there were fans who waited and wondered what had happened to one of Marvel Comics' mainstays
through the late 1980s and 1990s, "X-Factor." While the original X-Factor
characters -- the original X-Men themselves -- have found homes in the
pages of other X-books, the title itself will be coming out of mothballs
this April for a four issue miniseries by writer Jeff Jensen and artist
"The high concept is this," Jensen told CBR News on Thursday, "'X-Men
meets Mississippi Burning meets The X-Files.' It is indeed dark; but
ultimately, it's a very hopeful book, about two very damaged adults on a
long, painful struggle toward redemption and some sort of peace -- with
themselves, with the world around them. 'X-Factor' is an epic mystery,
marked by politics, religion, murder, and most curiously, prosthetic limbs.
And yes, there are X-Men in this book. Cyclops, Jean Grey, Nightcrawler,
Wolverine and Beast play crucial roles."
Of course, in the past year, mutants have gone from being the most hated
minority in the Marvel Universe to being pop stars and media darlings in
the pages of the new Pete Milligan/Mike Allred "X-Force." How the new
"X-Force" and "X-Factor" co-exist in the same universe, Jensen wouldn't
divulge at this time.
"But I will say this: 'X-Factor' seeks to be a compliment to the monthly
X-books. It seeks to interface with Morrison and Milligan's wild,
universe-expanding work. It seeks to add new dimension to the X-Men
universe. If 'X-Factor' fails to succeed at any of the aforementioned, then
I will have a lot of apologizing to do."
Jensen's name may not be familiar to most comic readers, although
"X-Factor" won't be the first comic to bear his name on the stands.
"This is not my first assignment in mainstream comics. In 1993-94, I
co-wrote about 14 or so issues of 'Team Titans' for DC Comics with my good
friend Phil Jimenez, who was drawing the book at the time. The quality of
the books were not helped by my inexperience and immaturity as a comics
writer; sheer enthusiasm and instinct, apparently, are not enough to be a
competent comics scribe. But I feel I'm a much better writer now; I'm 31,
not 22, and I've lived some life to draw from. I've always wanted to get
back into comics -- after all, it's been a life-long dream to write comics,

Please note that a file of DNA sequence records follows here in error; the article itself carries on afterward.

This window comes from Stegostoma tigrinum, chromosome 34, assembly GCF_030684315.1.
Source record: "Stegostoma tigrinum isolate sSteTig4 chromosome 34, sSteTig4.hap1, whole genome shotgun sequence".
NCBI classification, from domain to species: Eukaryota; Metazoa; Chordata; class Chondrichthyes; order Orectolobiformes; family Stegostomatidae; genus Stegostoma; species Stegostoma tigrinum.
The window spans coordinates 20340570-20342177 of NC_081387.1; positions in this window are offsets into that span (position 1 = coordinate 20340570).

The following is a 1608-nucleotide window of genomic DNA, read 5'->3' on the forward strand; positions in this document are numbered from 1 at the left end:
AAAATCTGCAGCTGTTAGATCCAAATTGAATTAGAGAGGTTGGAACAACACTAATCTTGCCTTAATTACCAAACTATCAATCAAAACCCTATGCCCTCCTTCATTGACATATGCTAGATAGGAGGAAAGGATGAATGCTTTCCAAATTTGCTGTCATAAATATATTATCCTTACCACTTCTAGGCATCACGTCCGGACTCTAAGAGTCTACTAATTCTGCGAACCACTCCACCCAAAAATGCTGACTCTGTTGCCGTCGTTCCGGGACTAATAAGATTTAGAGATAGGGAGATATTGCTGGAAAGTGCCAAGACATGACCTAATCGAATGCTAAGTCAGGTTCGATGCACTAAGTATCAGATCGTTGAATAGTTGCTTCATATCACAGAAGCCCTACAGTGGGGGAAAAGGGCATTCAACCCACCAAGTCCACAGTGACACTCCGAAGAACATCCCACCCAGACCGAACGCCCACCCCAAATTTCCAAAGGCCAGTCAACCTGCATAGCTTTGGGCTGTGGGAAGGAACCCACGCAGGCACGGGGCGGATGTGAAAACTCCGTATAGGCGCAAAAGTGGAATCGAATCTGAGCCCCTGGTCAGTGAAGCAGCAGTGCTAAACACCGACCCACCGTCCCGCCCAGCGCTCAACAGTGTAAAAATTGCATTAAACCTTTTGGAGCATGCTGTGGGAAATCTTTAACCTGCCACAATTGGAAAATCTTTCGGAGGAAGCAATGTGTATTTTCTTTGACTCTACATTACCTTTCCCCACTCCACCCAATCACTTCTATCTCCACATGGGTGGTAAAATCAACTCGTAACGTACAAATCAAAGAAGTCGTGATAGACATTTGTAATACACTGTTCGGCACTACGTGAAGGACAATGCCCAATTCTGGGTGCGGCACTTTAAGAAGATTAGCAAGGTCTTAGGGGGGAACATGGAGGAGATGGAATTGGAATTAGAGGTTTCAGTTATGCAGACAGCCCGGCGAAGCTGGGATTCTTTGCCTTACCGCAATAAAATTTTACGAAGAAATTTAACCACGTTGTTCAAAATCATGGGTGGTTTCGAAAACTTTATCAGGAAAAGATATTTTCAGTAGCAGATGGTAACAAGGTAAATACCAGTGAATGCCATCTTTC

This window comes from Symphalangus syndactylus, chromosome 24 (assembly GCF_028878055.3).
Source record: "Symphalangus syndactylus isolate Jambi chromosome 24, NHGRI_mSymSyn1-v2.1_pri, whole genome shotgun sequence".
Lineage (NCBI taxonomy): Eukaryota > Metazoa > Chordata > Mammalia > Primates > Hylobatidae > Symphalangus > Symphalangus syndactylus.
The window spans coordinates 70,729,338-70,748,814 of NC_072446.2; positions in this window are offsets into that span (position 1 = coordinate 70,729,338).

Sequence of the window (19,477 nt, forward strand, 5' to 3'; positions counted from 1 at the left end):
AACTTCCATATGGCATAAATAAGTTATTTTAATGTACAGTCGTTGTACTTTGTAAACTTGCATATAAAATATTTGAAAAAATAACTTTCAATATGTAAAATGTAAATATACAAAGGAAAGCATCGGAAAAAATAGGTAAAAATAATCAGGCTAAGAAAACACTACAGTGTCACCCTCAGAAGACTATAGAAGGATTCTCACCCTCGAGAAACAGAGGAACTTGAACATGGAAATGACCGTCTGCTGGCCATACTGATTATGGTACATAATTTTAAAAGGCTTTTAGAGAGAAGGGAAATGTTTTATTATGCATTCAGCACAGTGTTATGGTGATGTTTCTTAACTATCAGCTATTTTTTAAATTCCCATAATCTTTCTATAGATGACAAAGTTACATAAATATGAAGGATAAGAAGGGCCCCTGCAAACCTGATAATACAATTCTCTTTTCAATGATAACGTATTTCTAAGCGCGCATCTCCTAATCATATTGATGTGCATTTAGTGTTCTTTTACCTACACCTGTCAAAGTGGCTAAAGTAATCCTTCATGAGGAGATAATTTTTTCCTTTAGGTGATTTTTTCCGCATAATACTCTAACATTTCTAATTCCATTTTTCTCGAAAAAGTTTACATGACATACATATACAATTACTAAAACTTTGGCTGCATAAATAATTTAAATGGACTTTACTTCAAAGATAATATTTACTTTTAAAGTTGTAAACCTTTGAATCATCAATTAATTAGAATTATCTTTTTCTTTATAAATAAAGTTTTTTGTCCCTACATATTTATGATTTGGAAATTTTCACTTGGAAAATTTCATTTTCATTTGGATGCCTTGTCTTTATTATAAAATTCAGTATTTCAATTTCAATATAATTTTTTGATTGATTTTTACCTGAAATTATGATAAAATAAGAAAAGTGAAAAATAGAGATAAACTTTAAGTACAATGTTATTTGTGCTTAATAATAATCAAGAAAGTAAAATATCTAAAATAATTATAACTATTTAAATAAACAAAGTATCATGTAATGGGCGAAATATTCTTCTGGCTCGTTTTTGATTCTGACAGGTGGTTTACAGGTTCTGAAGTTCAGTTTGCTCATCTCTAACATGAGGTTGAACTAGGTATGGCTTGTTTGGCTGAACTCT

and life-long dreams aren't easily surrendered -- and so, finally, after
seven years on the sidelines, I'm giving it another crack. I like to think
I learned a lot from past experience. One of the reasons I waited so long
was to make sure I had an idea worth readers' time, worth a publisher's
money, worth the risk of embarrassing myself once again; hopefully,
'X-Factor' will succeed on all three counts. Last summer (summer, 2001), I
came up with such an idea, a refinement of something I had been
brainstorming for years, and pitched it to Marvel. The result is 'X-Factor.'"
Sharp-eyed comic fans may have spotted his name elsewhere in the
"I am a staff writer for Entertainment Weekly magazine. I work for the Movies
section, though I've written all sort of stuff for the magazine, including
comic book reviews. EW is my bread and butter, the real focus of my
creative/professional life; comics are for fun. I'm pursuing the comics
work with the blessing of my editors, though to protect the magazine from
any conflict of interest, I will no longer be writing about comics for EW.
"Am I a longtime X-Men fan? You bet! Ever since X-Men 113/114, which was
my first exposure to these characters. There was something weird and
dangerous and mature about those stories. I was hooked, and was especially
drawn to the Cyclops/Phoenix love story and Nightcrawler's struggles with
his freakishness and faith. As I got older, I came to better understand and
appreciate the X-Universe as allegory for tolerance, discrimination and
plurality. 'X-Factor' is steeped in my life long fascination with X-Men --
both its fantasy world and real-life corollaries.
After "X-Factor" wraps up this summer, readers should be able to find
more of Jensen's work on the stands soon thereafter.
"I've written three short stories for Marvel that should see publication
this year: two Captain America shorts (drawn by Frank Quitely and Paul
Rivoche, respectively) and a Beast short (drawn by John Tolteben). Marvel
has been pleased enough with my writing so far to offer me other projects,
though it would probably be best not to talk about them now. As for
checking out more of my work ... well, there was 'Team Titans.' And I
wouldn't recommend that to ANYONE."